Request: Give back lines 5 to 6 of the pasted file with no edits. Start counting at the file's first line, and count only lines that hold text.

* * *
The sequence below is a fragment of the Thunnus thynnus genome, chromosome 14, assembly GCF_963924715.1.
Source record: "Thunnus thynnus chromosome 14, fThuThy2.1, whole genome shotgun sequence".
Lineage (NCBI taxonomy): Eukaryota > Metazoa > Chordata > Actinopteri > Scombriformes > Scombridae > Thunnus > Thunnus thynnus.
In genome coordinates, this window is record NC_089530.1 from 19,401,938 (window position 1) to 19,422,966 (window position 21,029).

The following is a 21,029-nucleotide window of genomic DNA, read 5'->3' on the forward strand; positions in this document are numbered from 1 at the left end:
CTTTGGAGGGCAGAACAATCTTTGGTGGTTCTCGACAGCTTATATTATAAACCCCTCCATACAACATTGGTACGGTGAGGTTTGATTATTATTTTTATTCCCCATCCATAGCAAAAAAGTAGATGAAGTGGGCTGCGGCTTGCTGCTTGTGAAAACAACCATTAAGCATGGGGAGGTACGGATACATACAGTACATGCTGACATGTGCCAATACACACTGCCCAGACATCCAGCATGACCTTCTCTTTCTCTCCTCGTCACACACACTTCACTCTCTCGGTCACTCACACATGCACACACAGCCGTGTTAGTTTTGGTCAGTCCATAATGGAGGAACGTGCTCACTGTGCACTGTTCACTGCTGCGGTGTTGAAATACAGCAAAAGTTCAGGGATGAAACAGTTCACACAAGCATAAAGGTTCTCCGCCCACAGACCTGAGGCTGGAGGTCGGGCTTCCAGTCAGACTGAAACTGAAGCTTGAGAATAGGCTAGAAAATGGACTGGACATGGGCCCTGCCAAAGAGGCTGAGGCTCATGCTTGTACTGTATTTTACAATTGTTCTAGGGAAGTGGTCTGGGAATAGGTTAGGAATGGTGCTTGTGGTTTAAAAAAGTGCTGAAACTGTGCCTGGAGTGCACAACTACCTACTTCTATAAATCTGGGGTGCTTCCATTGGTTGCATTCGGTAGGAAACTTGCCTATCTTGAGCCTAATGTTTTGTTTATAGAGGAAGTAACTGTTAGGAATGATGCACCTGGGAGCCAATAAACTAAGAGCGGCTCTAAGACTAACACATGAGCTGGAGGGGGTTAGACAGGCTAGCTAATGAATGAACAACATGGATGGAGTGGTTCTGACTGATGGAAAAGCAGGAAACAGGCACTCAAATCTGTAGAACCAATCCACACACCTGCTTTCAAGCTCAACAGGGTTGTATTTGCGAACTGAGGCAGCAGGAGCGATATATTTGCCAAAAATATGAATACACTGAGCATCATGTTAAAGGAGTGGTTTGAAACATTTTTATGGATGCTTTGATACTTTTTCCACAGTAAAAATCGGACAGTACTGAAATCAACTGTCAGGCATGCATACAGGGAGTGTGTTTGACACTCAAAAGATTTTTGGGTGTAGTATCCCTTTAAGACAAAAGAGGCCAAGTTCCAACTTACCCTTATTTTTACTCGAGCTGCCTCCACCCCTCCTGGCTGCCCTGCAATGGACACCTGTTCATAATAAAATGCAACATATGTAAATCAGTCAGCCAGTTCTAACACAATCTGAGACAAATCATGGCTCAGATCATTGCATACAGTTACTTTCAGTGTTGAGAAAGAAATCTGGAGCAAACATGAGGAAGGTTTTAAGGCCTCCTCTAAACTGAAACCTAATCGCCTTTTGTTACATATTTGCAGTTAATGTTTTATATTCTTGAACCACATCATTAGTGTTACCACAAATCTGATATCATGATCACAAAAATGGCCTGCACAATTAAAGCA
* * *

The following is a 21,029-nucleotide window of genomic DNA, read 5'->3' on the forward strand; positions in this document are numbered from 1 at the left end:
CTTTGGAGGGCAGAACAATCTTTGGTGGTTCTCGACAGCTTATATTATAAACCCCTCCATACAACATTGGTACGGTGAGGTTTGATTATTATTTTTATTCCCCATCCATAGCAAAAAAGTAGATGAAGTGGGCTGCGGCTTGCTGCTTGTGAAAACAACCATTAAGCATGGGGAGGTACGGATACATACAGTACATGCTGACATGTGCCAATACACACTGCCCAGACATCCAGCATGACCTTCTCTTTCTCTCCTCGTCACACACACTTCACTCTCTCGGTCACTCACACATGCACACACAGCCGTGTTAGTTTTGGTCAGTCCATAATGGAGGAACGTGCTCACTGTGCACTGTTCACTGCTGCGGTGTTGAAATACAGCAAAAGTTCAGGGATGAAACAGTTCACACAAGCATAAAGGTTCTCCGCCCACAGACCTGAGGCTGGAGGTCGGGCTTCCAGTCAGACTGAAACTGAAGCTTGAGAATAGGCTAGAAAATGGACTGGACATGGGCCCTGCCAAAGAGGCTGAGGCTCATGCTTGTACTGTATTTTACAATTGTTCTAGGGAAGTGGTCTGGGAATAGGTTAGGAATGGTGCTTGTGGTTTAAAAAAGTGCTGAAACTGTGCCTGGAGTGCACAACTACCTACTTCTATAAATCTGGGGTGCTTCCATTGGTTGCATTCGGTAGGAAACTTGCCTATCTTGAGCCTAATGTTTTGTTTATAGAGGAAGTAACTGTTAGGAATGATGCACCTGGGAGCCAATAAACTAAGAGCGGCTCTAAGACTAACACATGAGCTGGAGGGGGTTAGACAGGCTAGCTAATGAATGAACAACATGGATGGAGTGGTTCTGACTGATGGAAAAGCAGGAAACAGGCACTCAAATCTGTAGAACCAATCCACACACCTGCTTTCAAGCTCAACAGGGTTGTATTTGCGAACTGAGGCAGCAGGAGCGATATATTTGCCAAAAATATGAATACACTGAGCATCATGTTAAAGGAGTGGTTTGAAACATTTTTATGGATGCTTTGATACTTTTTCCACAGTAAAAATCGGACAGTACTGAAATCAACTGTCAGGCATGCATACAGGGAGTGTGTTTGACACTCAAAAGATTTTTGGGTGTAGTATCCCTTTAAGACAAAAGAGGCCAAGTTCCAACTTACCCTTATTTTTACTCGAGCTGCCTCCACCCCTCCTGGCTGCCCTGCAATGGACACCTGTTCATAATAAAATGCAACATATGTAAATCAGTCAGCCAGTTCTAACACAATCTGAGACAAATCATGGCTCAGATCATTGCATACAGTTACTTTCAGTGTTGAGAAAGAAATCTGGAGCAAACATGAGGAAGGTTTTAAGGCCTCCTCTAAACTGAAACCTAATCGCCTTTTGTTACATATTTGCAGTTAATGTTTTATATTCTTGAACCACATCATTAGTGTTACCACAAATCTGATATCATGATCACAAAAATGGCCTGCACAATTAAAGCA